Methodological Research Priorities in Palliative Care and Hospice Quality Measurement

Sydney Morss Dy, Keela Herr, Rachelle E. Bernacki, Arif H. Kamal, Anne M. Walling, Mary Ersek, Sally A. Norton

Research output: Contribution to journalArticlepeer-review

21 Scopus citations


Quality measurement is a critical tool for improving palliative care and hospice, but significant research is needed to improve the application of quality indicators. We defined methodological priorities for advancing the science of quality measurement in this field based on discussions of the Technical Advisory Panel of the Measuring What Matters consensus project of the American Academy of Hospice and Palliative Medicine and Hospice and Palliative Nurses Association and a subsequent strategy meeting to better clarify research challenges, priorities, and quality measurement implementation strategies. In this article, we describe three key priorities: 1) defining the denominator(s) (or the population of interest) for palliative care quality indicators, 2) developing methods to measure quality from different data sources, and 3) conducting research to advance the development of patient/family-reported indicators. We then apply these concepts to the key quality domain of advance care planning and address relevance to implementation of indicators in improving care. Developing the science of quality measurement in these key areas of palliative care and hospice will facilitate improved quality measurement across all populations with serious illness and care for patients and families.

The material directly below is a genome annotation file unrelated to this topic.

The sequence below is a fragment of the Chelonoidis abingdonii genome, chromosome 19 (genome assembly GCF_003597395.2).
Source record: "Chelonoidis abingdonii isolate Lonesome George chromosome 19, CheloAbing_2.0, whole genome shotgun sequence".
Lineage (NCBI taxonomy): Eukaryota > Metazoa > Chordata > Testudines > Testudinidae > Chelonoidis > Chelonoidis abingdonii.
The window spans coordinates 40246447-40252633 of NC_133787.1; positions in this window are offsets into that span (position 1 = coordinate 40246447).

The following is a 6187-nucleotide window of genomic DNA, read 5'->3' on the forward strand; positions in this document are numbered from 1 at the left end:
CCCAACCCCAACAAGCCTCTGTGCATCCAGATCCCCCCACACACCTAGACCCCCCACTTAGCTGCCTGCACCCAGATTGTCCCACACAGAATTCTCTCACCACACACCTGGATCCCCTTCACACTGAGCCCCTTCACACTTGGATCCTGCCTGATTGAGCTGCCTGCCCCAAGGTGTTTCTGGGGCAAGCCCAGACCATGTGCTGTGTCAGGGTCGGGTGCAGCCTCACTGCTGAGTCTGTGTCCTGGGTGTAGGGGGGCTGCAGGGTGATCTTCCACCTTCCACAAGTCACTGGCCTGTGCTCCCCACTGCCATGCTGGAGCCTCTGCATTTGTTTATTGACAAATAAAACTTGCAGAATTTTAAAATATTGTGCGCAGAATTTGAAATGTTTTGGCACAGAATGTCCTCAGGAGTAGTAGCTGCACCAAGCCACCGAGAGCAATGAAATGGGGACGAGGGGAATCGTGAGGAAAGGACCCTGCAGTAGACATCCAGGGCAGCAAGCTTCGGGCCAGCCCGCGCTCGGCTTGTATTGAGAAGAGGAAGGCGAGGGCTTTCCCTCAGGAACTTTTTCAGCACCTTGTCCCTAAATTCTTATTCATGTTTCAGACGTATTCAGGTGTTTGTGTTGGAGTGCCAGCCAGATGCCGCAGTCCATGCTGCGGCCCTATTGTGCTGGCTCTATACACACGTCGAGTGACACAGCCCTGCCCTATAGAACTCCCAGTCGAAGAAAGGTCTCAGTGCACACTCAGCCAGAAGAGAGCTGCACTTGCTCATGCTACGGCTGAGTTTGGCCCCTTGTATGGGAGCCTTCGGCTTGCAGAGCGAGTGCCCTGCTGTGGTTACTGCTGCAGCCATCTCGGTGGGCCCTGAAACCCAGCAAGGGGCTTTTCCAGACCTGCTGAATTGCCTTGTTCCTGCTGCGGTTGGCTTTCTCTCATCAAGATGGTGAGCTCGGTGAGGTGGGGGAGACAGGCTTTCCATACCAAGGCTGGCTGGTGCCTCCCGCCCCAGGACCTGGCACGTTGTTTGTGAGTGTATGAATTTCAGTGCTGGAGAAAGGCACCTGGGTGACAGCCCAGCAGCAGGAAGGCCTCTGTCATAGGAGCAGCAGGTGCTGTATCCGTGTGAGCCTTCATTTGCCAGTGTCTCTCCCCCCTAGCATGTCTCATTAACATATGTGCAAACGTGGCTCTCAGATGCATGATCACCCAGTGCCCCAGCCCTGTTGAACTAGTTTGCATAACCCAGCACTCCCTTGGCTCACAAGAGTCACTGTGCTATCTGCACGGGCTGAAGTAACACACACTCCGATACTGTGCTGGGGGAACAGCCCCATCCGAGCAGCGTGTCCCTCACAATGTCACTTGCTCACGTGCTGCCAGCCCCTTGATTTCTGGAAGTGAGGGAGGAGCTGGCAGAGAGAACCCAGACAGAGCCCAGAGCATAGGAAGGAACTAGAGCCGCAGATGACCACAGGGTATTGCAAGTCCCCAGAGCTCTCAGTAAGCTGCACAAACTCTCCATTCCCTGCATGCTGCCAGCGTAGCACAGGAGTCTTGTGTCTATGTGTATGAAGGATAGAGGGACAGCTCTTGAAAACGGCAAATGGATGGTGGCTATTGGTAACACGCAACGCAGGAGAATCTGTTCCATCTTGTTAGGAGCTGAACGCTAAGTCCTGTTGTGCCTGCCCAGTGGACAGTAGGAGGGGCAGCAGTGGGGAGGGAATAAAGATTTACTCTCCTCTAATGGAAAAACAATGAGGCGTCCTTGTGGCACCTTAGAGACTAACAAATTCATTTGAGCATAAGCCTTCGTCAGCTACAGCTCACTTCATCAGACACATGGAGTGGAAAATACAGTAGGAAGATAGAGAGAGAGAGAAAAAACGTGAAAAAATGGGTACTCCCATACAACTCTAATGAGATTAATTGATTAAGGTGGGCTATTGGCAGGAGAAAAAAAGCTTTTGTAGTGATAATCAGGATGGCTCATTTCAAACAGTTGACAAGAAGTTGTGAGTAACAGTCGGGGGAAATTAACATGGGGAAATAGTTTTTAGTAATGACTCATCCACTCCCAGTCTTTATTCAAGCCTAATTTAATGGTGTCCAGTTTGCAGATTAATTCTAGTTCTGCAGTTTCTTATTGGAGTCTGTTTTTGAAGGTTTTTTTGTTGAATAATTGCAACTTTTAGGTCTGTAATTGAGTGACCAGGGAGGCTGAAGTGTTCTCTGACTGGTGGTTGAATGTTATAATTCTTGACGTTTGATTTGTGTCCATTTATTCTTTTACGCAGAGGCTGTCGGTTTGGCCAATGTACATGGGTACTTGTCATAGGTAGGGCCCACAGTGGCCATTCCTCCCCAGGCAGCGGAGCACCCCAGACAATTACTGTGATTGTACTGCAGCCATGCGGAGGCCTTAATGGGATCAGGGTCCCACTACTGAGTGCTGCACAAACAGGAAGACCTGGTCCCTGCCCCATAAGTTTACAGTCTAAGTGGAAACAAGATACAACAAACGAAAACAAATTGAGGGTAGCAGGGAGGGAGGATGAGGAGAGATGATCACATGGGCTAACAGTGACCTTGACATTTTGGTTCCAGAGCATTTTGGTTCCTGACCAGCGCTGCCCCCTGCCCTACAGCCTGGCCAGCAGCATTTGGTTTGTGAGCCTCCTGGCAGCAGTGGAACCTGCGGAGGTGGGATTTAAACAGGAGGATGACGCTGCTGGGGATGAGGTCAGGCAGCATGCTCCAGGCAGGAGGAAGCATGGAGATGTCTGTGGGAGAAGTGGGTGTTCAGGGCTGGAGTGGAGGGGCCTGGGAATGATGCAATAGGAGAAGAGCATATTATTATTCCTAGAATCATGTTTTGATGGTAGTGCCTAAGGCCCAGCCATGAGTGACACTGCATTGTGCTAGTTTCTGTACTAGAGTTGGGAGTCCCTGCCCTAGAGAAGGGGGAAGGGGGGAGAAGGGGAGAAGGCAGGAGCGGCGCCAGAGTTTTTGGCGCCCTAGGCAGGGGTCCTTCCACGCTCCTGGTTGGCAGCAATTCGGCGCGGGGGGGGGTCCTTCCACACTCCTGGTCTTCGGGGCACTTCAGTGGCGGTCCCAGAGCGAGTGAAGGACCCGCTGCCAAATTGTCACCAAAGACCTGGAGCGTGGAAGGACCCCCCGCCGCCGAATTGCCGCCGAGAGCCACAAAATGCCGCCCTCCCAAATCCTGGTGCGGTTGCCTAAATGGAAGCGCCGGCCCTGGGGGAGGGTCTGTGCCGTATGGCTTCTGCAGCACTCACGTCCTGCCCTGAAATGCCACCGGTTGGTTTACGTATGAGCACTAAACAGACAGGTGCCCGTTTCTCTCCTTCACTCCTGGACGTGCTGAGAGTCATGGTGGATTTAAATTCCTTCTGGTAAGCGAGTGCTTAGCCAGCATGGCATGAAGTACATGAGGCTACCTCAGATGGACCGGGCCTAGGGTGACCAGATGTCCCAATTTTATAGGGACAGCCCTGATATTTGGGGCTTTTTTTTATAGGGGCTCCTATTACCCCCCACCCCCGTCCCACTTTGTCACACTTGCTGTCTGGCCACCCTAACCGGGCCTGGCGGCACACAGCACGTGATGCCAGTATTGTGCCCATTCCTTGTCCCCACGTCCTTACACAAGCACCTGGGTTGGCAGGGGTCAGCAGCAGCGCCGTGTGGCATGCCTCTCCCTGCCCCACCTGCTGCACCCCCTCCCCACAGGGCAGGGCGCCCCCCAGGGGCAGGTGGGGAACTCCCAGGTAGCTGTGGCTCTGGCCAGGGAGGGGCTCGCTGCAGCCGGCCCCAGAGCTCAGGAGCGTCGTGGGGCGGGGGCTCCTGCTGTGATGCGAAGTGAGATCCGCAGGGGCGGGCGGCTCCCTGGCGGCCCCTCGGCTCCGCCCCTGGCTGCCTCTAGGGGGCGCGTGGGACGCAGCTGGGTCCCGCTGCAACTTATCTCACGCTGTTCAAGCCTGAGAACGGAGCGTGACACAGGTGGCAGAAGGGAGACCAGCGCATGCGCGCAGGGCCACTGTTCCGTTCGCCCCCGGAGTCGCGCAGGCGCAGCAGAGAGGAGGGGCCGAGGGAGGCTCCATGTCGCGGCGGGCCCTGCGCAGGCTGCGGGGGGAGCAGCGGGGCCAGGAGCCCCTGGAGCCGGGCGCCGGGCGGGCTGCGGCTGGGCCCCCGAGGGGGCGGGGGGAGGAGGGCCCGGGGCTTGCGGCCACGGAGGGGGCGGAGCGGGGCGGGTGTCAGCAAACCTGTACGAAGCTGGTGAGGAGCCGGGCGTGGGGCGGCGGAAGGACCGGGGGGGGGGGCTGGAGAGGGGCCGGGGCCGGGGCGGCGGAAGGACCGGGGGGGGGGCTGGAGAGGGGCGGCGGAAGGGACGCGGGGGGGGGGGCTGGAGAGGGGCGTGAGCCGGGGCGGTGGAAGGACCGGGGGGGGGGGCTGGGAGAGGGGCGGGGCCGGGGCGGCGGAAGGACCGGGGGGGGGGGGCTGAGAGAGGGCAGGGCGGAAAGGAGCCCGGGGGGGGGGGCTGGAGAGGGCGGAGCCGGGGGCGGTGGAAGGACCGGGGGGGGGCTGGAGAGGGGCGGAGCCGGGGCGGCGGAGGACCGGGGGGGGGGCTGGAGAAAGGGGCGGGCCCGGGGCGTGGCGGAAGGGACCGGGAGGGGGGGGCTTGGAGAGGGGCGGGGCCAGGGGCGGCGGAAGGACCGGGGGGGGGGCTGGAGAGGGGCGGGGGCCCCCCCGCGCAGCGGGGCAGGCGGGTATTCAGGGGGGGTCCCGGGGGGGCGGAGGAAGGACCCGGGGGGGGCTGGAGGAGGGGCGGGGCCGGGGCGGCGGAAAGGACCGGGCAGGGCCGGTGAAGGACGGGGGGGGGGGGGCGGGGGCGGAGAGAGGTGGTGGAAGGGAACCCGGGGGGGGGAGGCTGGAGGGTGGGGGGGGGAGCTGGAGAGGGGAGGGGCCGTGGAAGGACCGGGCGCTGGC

Original languageEnglish (US)
Pages (from-to)155-162
Number of pages8
JournalJournal of Pain and Symptom Management
Issue number2
StatePublished - Feb 1 2016


  • Palliative care
  • advance care planning
  • hospice care
  • pain measurement
  • patient satisfaction
  • quality indicators
  • quality of health care

ASJC Scopus subject areas

  • General Nursing
  • Clinical Neurology
  • Anesthesiology and Pain Medicine


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